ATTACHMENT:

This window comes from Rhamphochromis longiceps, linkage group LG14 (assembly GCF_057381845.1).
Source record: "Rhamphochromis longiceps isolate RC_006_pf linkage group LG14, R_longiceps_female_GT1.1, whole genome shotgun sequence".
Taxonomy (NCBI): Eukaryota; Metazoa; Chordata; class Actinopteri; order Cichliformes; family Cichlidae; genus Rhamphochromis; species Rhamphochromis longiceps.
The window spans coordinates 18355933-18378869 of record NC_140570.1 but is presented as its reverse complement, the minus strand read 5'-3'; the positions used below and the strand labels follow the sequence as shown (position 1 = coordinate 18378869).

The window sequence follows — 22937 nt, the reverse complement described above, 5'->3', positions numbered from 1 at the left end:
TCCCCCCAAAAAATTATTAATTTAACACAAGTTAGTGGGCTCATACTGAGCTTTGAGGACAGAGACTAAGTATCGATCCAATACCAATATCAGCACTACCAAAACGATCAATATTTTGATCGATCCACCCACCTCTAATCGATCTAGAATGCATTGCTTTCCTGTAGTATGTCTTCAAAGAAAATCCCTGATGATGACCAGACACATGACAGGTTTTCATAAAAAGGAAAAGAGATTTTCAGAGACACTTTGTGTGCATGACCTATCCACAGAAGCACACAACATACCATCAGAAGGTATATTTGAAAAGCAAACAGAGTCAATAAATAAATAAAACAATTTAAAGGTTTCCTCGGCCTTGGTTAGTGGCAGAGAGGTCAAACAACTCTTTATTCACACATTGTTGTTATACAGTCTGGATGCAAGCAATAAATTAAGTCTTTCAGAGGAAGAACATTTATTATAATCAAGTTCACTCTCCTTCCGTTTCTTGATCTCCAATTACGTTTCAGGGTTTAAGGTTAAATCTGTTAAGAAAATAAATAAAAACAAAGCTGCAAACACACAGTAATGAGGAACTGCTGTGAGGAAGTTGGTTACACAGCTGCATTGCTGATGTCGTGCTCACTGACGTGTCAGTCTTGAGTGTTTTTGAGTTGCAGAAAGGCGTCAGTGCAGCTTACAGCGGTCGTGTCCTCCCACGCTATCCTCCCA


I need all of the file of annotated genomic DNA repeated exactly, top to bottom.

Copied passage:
This window comes from Rhamphochromis longiceps, linkage group LG14 (assembly GCF_057381845.1).
Source record: "Rhamphochromis longiceps isolate RC_006_pf linkage group LG14, R_longiceps_female_GT1.1, whole genome shotgun sequence".
Taxonomy (NCBI): Eukaryota; Metazoa; Chordata; class Actinopteri; order Cichliformes; family Cichlidae; genus Rhamphochromis; species Rhamphochromis longiceps.
The window spans coordinates 18355933-18378869 of record NC_140570.1 but is presented as its reverse complement, the minus strand read 5'-3'; the positions used below and the strand labels follow the sequence as shown (position 1 = coordinate 18378869).

The window sequence follows — 22937 nt, the reverse complement described above, 5'->3', positions numbered from 1 at the left end:
TCCCCCCAAAAAATTATTAATTTAACACAAGTTAGTGGGCTCATACTGAGCTTTGAGGACAGAGACTAAGTATCGATCCAATACCAATATCAGCACTACCAAAACGATCAATATTTTGATCGATCCACCCACCTCTAATCGATCTAGAATGCATTGCTTTCCTGTAGTATGTCTTCAAAGAAAATCCCTGATGATGACCAGACACATGACAGGTTTTCATAAAAAGGAAAAGAGATTTTCAGAGACACTTTGTGTGCATGACCTATCCACAGAAGCACACAACATACCATCAGAAGGTATATTTGAAAAGCAAACAGAGTCAATAAATAAATAAAACAATTTAAAGGTTTCCTCGGCCTTGGTTAGTGGCAGAGAGGTCAAACAACTCTTTATTCACACATTGTTGTTATACAGTCTGGATGCAAGCAATAAATTAAGTCTTTCAGAGGAAGAACATTTATTATAATCAAGTTCACTCTCCTTCCGTTTCTTGATCTCCAATTACGTTTCAGGGTTTAAGGTTAAATCTGTTAAGAAAATAAATAAAAACAAAGCTGCAAACACACAGTAATGAGGAACTGCTGTGAGGAAGTTGGTTACACAGCTGCATTGCTGATGTCGTGCTCACTGACGTGTCAGTCTTGAGTGTTTTTGAGTTGCAGAAAGGCGTCAGTGCAGCTTACAGCGGTCGTGTCCTCCCACGCTATCCTCCCA